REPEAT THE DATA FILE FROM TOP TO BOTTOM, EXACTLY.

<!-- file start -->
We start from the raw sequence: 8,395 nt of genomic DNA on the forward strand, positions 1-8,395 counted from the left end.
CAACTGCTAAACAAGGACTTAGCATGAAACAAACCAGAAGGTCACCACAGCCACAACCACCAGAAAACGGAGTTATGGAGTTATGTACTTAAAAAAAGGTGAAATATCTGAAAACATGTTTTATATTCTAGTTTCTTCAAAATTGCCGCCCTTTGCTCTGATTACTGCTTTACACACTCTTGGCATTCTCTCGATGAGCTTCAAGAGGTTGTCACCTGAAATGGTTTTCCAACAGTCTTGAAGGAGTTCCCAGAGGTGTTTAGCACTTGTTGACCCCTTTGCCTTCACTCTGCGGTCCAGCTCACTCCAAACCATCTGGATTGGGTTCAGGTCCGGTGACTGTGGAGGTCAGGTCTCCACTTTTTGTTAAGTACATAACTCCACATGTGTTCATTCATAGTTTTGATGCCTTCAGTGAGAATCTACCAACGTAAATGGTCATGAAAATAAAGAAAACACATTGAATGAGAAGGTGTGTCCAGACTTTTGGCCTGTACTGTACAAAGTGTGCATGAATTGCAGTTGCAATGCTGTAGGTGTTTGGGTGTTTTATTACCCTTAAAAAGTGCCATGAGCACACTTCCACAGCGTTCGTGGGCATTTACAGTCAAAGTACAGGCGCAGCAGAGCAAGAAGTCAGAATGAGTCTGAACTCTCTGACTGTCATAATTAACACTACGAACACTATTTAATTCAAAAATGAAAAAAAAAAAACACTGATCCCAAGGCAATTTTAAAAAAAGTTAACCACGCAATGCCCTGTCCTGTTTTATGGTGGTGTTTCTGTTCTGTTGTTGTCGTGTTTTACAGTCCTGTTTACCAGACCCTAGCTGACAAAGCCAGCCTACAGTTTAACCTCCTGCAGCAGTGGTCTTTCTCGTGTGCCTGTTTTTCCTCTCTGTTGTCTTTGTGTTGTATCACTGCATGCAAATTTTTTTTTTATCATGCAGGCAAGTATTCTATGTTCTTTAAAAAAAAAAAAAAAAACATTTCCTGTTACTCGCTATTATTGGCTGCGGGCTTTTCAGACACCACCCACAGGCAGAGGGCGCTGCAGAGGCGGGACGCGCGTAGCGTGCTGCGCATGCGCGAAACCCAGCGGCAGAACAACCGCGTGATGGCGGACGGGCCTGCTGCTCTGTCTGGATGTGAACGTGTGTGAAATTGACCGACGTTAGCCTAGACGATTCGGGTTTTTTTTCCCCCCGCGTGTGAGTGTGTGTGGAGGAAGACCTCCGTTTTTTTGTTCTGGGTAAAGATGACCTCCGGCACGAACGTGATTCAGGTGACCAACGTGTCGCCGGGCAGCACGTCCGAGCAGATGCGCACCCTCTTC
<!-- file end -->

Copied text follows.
We start from the raw sequence: 8,395 nt of genomic DNA on the forward strand, positions 1-8,395 counted from the left end.
CAACTGCTAAACAAGGACTTAGCATGAAACAAACCAGAAGGTCACCACAGCCACAACCACCAGAAAACGGAGTTATGGAGTTATGTACTTAAAAAAAGGTGAAATATCTGAAAACATGTTTTATATTCTAGTTTCTTCAAAATTGCCGCCCTTTGCTCTGATTACTGCTTTACACACTCTTGGCATTCTCTCGATGAGCTTCAAGAGGTTGTCACCTGAAATGGTTTTCCAACAGTCTTGAAGGAGTTCCCAGAGGTGTTTAGCACTTGTTGACCCCTTTGCCTTCACTCTGCGGTCCAGCTCACTCCAAACCATCTGGATTGGGTTCAGGTCCGGTGACTGTGGAGGTCAGGTCTCCACTTTTTGTTAAGTACATAACTCCACATGTGTTCATTCATAGTTTTGATGCCTTCAGTGAGAATCTACCAACGTAAATGGTCATGAAAATAAAGAAAACACATTGAATGAGAAGGTGTGTCCAGACTTTTGGCCTGTACTGTACAAAGTGTGCATGAATTGCAGTTGCAATGCTGTAGGTGTTTGGGTGTTTTATTACCCTTAAAAAGTGCCATGAGCACACTTCCACAGCGTTCGTGGGCATTTACAGTCAAAGTACAGGCGCAGCAGAGCAAGAAGTCAGAATGAGTCTGAACTCTCTGACTGTCATAATTAACACTACGAACACTATTTAATTCAAAAATGAAAAAAAAAAAACACTGATCCCAAGGCAATTTTAAAAAAAGTTAACCACGCAATGCCCTGTCCTGTTTTATGGTGGTGTTTCTGTTCTGTTGTTGTCGTGTTTTACAGTCCTGTTTACCAGACCCTAGCTGACAAAGCCAGCCTACAGTTTAACCTCCTGCAGCAGTGGTCTTTCTCGTGTGCCTGTTTTTCCTCTCTGTTGTCTTTGTGTTGTATCACTGCATGCAAATTTTTTTTTTATCATGCAGGCAAGTATTCTATGTTCTTTAAAAAAAAAAAAAAAAACATTTCCTGTTACTCGCTATTATTGGCTGCGGGCTTTTCAGACACCACCCACAGGCAGAGGGCGCTGCAGAGGCGGGACGCGCGTAGCGTGCTGCGCATGCGCGAAACCCAGCGGCAGAACAACCGCGTGATGGCGGACGGGCCTGCTGCTCTGTCTGGATGTGAACGTGTGTGAAATTGACCGACGTTAGCCTAGACGATTCGGGTTTTTTTTCCCCCCGCGTGTGAGTGTGTGTGGAGGAAGACCTCCGTTTTTTTGTTCTGGGTAAAGATGACCTCCGGCACGAACGTGATTCAGGTGACCAACGTGTCGCCGGGCAGCACGTCCGAGCAGATGCGCACCCTCTTC